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            By Jessica Fletcher & Jon Land

Did you know that the great Angela Lansbury wasn’t the first choice to play Jessica Fletcher? It was Jean Stapleton, who famously played Edith Bunker in All in the Family. Imagine that! I can’t picture anyone else in the role of Jessica. Angela Lansbury’s visage graces the covers of all the MURDER, SHE WROTE books and I see her whenever I picture Jessica. The two of them are so entwined as to be inseparable. Which led me to wonder what other pop culture surprises might follow those same three words, Did you know . . .

            DID YOU KNOW, for example, that the original choice to play Harry Callahan in the modern cop classic Dirty Harry wasn’t Clint Eastwood; it was Frank Sinatra! Upon reading the script, though, Old Blue Eyes wanted no part of such a violent film. The studio turned to Eastwood who ordered a major rewrite by the era’s top screenwriter John Milius. And Milius’ polish added virtually all of the film’s signature lines including, “Do you feel lucky? Well do you, punk?” And a star was born.

            Speaking of Frank Sinatra, DID YOU KNOW that he was also offered the role of John McClane in Die Hard. Not because the studio actually wanted him, but because they had no choice. See, Sinatra had purchased the rights to The Detective, a Roderick Thorpe novel which he produced as a film and played the hero Joe Leland. Well, as it turns out Die Hard was actually written by Thorpe under the title Nothing Lasts Forever as a sequel to The Detective. Because it also featured Joe Leland and Sinatra technically owned the rights to the character, he had to be offered the role. Sinatra, of course, declined, setting the stage for another star to be born in Bruce Willis.

            But DID YOU KNOW that Willis wasn’t the first choice for John McClane? Far from it, in fact. Kurt Russell was reportedly the studio’s pick, but he passed. So did Sylvester Stallone, Arnold Schwarzenegger, Burt Reynolds and Richard Gere—all stars at the time who couldn’t imagine how an action movie set entirely inside a building could possibly succeed. Well, not only did it succeed, it redefined the action film forever and established an entirely new form in the process. How many times, after all, have you heard a film described as “Die Hard in a blank?”

            DID YOU KNOW that Paramount wanted no part of Al Pacino as Michael in The Godfather? Not only that, execs were so determined to fire him that director Francis Ford Coppola shot the famed restaurant scene out of sequence to prove Pacino was a star in the making. Case closed! Who was the studio’s original first choice to play Michael? In a 2004 interview with Movieline, Jack Nicholson said he turned down the role. “Back then I believed that Indians should play Indians and Italians should play Italians,” Nicholson said in the interview. “There were a lot of actors who could have played Michael, myself included, but Al Pacino was Michael Corleone. I can’t think of a better compliment to pay him.”

            DID YOU KNOW Paramount wanted no part of Marlon Brando either. The first name they raised to play Vito Corleone was John Marley who was coming off Love Story which had been the #1 movie of 1970. Marley, of course, went on to play film producer Jack Woltz and became famous for finding a horse’s head in his bed.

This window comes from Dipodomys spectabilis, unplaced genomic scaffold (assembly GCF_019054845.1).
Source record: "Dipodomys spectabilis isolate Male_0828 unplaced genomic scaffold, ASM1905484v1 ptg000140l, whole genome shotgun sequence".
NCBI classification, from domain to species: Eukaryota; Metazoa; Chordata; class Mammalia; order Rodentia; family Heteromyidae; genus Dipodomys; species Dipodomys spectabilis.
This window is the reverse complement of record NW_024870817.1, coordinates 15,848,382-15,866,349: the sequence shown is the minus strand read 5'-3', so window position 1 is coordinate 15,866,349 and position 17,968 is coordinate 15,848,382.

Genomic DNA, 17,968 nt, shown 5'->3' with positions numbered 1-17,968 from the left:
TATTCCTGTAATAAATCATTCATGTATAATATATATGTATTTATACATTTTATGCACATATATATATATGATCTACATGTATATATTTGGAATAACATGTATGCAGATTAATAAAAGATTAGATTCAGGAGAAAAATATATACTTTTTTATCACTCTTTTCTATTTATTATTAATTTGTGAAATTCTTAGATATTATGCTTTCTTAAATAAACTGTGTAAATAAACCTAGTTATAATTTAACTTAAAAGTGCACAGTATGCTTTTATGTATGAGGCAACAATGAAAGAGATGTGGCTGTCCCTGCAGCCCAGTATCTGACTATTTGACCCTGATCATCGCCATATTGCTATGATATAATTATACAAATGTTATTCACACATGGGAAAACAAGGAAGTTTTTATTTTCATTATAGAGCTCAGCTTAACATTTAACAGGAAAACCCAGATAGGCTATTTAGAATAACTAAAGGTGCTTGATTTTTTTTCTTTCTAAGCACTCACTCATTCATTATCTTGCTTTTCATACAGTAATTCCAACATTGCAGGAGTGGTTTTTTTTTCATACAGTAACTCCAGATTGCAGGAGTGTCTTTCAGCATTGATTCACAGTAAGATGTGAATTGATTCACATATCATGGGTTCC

Speaking of hit films, there are few with more tumultuous shooting timelines than Jaws. During all that downtime brought on by lousy weather and a broken mechanical shark, Steven Spielberg pondered why the shark hunter played by Robert Shaw hates sharks so much. It wasn’t in the book and neither author Peter Benchley or screenwriter Carl Gottlieb had a clue. So Spielberg called back the great John Milius (just as Clint Eastwood had for Dirty Harry) who’d already written the famed fingernails on the blackboard Quint intro. But DID YOU KNOW that when Milius couldn’t nail the scene, none other than Robert Shaw stepped forward and asked for a chance? The scene was scheduled to shoot on the Orca set the next day and Shaw promised to come in with pages. Only he showed up drunk instead, having memorized the lines. Knowing he couldn’t use the footage, Spielberg only pretended to roll the cameras as Shaw launched into the now famous Indianapolis monologue. The crew listened, utterly mesmerized, and then the next day Shaw came in sober enough to nail the scene in one take! All without ever putting the words on paper.

            And, speaking of Jaws, DID YOU KNOW that to the day he died Roy Scheider claimed he ad-libbed the signature line, “You’re going to need a bigger boat.” Although no one else has ever definitively corroborated that, watching the scene today it does appear the line caught Robert Shaw by surprise. But plenty of his fellow actors have corroborated John Belushi’s assertion that was indeed a real bottle of Jack Daniels he chugged for a scene in Animal House.

            Similarly, Matthew McConaughey became famous for the first line he ever uttered on film: “All right, all right, all right,” in Richard Linkletter’s Dazed and Confused. But DID YOU KNOW he almost never got to deliver it? Reading for his first film role ever, McConaughey killed his audition, but Linkletter told him he was too good looking to play Wooderson, the town’s perpetually adolescent Lothario. So he came in to his callback with a white t-shirt and a comb over. McConaughey got the role but his father died just before filming was scheduled to start and Linkletter hated the notion of recasting the role. So he held it open as long as he could and, low and behold, McConaughey returned to the set just in time. Linkletter was shooting the drive-in scene at the time and was so happy to see McConaughey back, he added him to the scene with instructions to ad-lib his lines, including “Love them redheads,” another of his most iconic ones.